Sermons hit online video streaming service

LOS ANGELES — Alongside programs like Orange Is the New Black and House of Cards, Netflix now offers another type of content: sermons.

“I believe if Jesus were on planet Earth today in the flesh he’d be on Netflix,” said Ed Young of Grapevine, Texas, one of the first pastors to have his sermons on the online video streaming service.

Young spearheaded the effort to get Christian talks onto Netflix. He said he believes, like Jesus, he should find ways to appeal to the masses. It’s that attitude that makes the partnership with Netflix an unsurprising, if unprecedented, convergence of evangelical faith and popular media.

“It fits with patterns that are long-established,” said Stewart M. Hoover, director of the Center for Media, Religion and Culture at the University of Colorado, Boulder. Hoover pointed out that evangelical churches have been quick to adapt to radio, then television and other tech-nologies as they have developed.

Young’s Fellowship Church is no exception. Young has penned more than a dozen books; he has had television programs on the E! network and other cable channels; he hosts iTunes podcasts and offers video content on YouTube and Roku.

“Jesus said that we should become fishers of men. If I’m going to catch the most fish, I’ve got to put a lot of hooks in the water,” Young said of his many media projects. “But I’m most excited about Netflix right now.”

Young’s Fifty Shades of THEY Netflix series includes five episodes. The pastor paces a colorfully lit stage, offering jocular interpretations of Christian teachings to an audience of hundreds.

The three other Netflix pioneers have series with similar formats. In #DeathToSelfie, young, T-shirt-clad pastor Steven Furtick talks about identity.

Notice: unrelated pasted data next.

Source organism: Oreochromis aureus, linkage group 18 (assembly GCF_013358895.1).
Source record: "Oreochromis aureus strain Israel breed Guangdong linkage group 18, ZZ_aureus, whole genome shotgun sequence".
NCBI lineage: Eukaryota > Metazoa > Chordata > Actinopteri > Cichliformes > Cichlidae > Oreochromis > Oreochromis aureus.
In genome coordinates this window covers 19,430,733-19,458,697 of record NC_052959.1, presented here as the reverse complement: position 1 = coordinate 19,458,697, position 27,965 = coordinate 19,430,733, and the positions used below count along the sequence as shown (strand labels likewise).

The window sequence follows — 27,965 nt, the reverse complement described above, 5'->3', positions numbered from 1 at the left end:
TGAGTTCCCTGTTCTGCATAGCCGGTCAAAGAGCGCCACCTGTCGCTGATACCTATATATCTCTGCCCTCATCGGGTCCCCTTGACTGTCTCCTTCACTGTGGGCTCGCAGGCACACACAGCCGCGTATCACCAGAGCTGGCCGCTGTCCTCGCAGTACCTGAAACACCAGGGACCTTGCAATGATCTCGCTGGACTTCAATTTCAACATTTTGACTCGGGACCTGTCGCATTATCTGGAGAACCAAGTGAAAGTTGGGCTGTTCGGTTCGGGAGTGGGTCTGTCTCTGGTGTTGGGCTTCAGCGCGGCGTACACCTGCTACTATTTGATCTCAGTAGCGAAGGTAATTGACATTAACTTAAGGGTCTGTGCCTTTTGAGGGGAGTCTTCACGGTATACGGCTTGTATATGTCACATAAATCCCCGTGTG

Georgia pastor Andy Stanley addresses working through challenges in StartingOver. And in Winning Life’s Battles, tel- evangelist Joyce Meyer preaches to a massive auditorium.

“More and more people are cutting the cord,” said Paul Huse, executive director of marketing for Joyce Meyer Ministries. “Even though we’re on six or seven cable networks, more people are moving away from that and we want to be where they can still access us.”

Netflix did not provide many guidelines in terms of content for the episodes but did ask that the programs avoid product promotion or invitations for viewers to make donations, Huse said.

The move to Netflix made sense for the pastors, but for Netflix it’s a logical fit too, said Tom Nunan, lecturer at UCLA’s School of Theater, Film and Television and longtime Hollywood producer.

“Most people perceive Netflix as a competitor to HBO or Showtime,” Nunan said, pointing to the original edgy, adult content that has earned the platform industry-wide recognition,” said Nunan. “But in many ways, Netflix is the opposite of traditional networks, which target specific niche audiences. Netflix is trying to be all things to all people.”

Nunan added that the entertainment industry has profited from religious content since the days of Cecil B. DeMille’s The Ten Commandments.

“Spirituality, generally speaking, is very good business,” he added.

Netflix representatives issued a statement saying, “Titles are continuously being added to the service to meet the diverse tastes of our more than 75 million members around the world.” NFJ

By Katherine Davis-Young, Religion News Service